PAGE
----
|See Talk:Hippocampus subelongatus for individual experiences with this species, Hippocampus subelongatus. Feel free to add your own personal experiences.|
|Western Australian Seahorse|
- Western Australian Seahorse (Australia)
- Tigersnout Seahorse (U.S.A)
H. elongatus Castelnau 1873
One of the larger seahorses often reaching a length of 25cm from the tip of the coronet to the tip of the uncurled tail. This seahorse is sometimes confused with H. barbouri due to its tiger striped snout, however H. barbouri are much smaller seahorses. The coronet is high, usually with blunted (scallaped) edges. Females may have some points on the coronet. Comes in a variety of colours often with a webbing pattern across the body. Spines are low rounded bumps only. Double rounded cheek spines; prominent eye spines.
- Fry: Pelagic
- Trunk rings: 11
- Tail rings: 34 (33-36)
- Pectoral fin rays: 17 (16-18)
- Dorsal fin rays: 18 (16-20)
H. barbouri also have a striped snout but are substantially smaller. H. angustus have a striking physical appearence with H. subelongatus, however H. angustus have spines present on the trunk rings which are absent in H. subelongatus. H. angustus are found in a different geographical location in Western Australian waters.
Often reaching a length of 25cm from the tip of the coronet to the tip of the uncurled tail.
H. subelongatus are not associated with any other species. In the wild they do hitch to macro algae and seagrasses.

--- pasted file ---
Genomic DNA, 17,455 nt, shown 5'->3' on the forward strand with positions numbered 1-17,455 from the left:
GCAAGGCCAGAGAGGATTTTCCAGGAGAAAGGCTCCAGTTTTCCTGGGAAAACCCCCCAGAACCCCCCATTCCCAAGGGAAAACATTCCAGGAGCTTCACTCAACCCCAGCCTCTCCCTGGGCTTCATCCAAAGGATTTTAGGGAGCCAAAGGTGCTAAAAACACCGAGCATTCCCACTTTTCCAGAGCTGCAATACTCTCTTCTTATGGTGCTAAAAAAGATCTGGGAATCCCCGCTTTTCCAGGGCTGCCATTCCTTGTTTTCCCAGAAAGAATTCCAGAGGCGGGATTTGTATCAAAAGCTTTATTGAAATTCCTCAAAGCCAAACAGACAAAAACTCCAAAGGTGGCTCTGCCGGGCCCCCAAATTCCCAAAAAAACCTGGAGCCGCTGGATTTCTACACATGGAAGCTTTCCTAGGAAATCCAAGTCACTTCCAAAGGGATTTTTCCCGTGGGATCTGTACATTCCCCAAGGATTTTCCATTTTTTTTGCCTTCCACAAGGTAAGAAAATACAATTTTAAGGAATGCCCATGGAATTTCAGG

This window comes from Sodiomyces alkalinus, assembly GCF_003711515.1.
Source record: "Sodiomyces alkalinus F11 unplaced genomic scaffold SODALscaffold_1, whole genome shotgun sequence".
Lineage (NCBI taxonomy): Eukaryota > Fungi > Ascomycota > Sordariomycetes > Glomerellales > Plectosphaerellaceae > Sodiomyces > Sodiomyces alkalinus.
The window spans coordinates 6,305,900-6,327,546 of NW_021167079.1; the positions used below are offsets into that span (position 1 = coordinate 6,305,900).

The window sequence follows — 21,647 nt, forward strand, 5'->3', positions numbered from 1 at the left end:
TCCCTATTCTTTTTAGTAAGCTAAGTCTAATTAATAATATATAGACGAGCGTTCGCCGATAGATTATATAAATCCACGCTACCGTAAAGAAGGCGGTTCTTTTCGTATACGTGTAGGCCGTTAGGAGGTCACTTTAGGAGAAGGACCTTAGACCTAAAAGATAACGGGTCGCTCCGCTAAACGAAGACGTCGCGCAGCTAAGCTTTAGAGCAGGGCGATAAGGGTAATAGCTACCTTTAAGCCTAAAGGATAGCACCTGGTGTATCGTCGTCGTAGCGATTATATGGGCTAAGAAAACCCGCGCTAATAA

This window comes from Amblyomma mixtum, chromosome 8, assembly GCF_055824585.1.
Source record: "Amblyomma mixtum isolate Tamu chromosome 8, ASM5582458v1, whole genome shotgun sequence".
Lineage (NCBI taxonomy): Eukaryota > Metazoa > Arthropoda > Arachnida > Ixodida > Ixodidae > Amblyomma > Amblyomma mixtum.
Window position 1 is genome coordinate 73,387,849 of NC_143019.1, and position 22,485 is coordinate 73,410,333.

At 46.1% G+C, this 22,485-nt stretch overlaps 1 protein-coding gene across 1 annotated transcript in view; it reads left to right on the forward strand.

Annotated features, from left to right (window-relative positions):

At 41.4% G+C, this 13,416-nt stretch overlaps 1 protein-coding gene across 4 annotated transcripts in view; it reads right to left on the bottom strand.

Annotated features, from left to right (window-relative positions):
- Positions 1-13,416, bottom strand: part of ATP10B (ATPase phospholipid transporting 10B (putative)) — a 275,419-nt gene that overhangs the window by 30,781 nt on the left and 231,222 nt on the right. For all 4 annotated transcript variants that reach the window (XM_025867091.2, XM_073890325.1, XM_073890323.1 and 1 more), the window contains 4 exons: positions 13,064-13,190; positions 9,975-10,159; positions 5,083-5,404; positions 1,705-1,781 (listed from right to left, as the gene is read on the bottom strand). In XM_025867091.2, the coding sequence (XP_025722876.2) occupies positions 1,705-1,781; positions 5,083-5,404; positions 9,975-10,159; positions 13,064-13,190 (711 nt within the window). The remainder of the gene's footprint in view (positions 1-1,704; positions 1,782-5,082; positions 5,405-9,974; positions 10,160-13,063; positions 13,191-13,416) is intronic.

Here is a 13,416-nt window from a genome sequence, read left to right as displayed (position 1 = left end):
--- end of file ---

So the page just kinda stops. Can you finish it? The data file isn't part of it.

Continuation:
H. subelongatus use a prehensile tail to grasp holdfasts as do other seahorses. They are active swimming seahorses.
For general seahorse care, please see the guide on the Hippocampus page.
H. subelongatus is a tropical seahorse species requiring a stable tank temperature of between 22-24 degrees centigrade. In the past, it has been thought that H. subelongatus could be kept in tank temperatures of up to 27 degrees centigrade. Resent research (Seahorse.org, 2005) suggests that H. subelongatus are susceptible to a variety of pathogens at these temperatures thus 24 degrees has become the new standard maximum aquarium temperature.
H. subelongatus are not currently captive bred in Australia for commercial purposes. All specimens currently avalible are wild caught (WC). It is recommended that keepers avoid WC species so as not to put undue pressure on seahorse populations. WC seahorses may not adapt well to aquarium life. Please see the Hippocampus page for more information on the specialised care required for WC seahorses. If you can meet the requirements for housing WC seahorses, H. subelongatus makes an excellent choice as they tend to be hardier than most WC species. Beginning keepers, please see H. reidi, H. kuda, H. whitei or H. procerus for an appropriate beginner seahorse.
H. subelongatus, 1 pair/50 litres - minimum size 150 litres
2-3 times the tank volume per hour
A variety of foods must be provided 2-3 times per day. Frozen mysis should make up the bulk of the diet. Brine shrimp alone, (frozen or live) does not provide the seahorses with adequate nutrition. A variety of live foods may be offered weekly and include live mysis shrimp, brine shrimp or ghost shrimp.
- A New Feeding Strategy for Hippocampus sp., and Other Fishes by Paul Baldassano - Journal of Maquaculture
Please see compatiablity guide.
H. subelongatus fry are pelagic. The fry do not hitch from birth. H. subelongatus fry are capable of eating live baby brine shrimp from birth.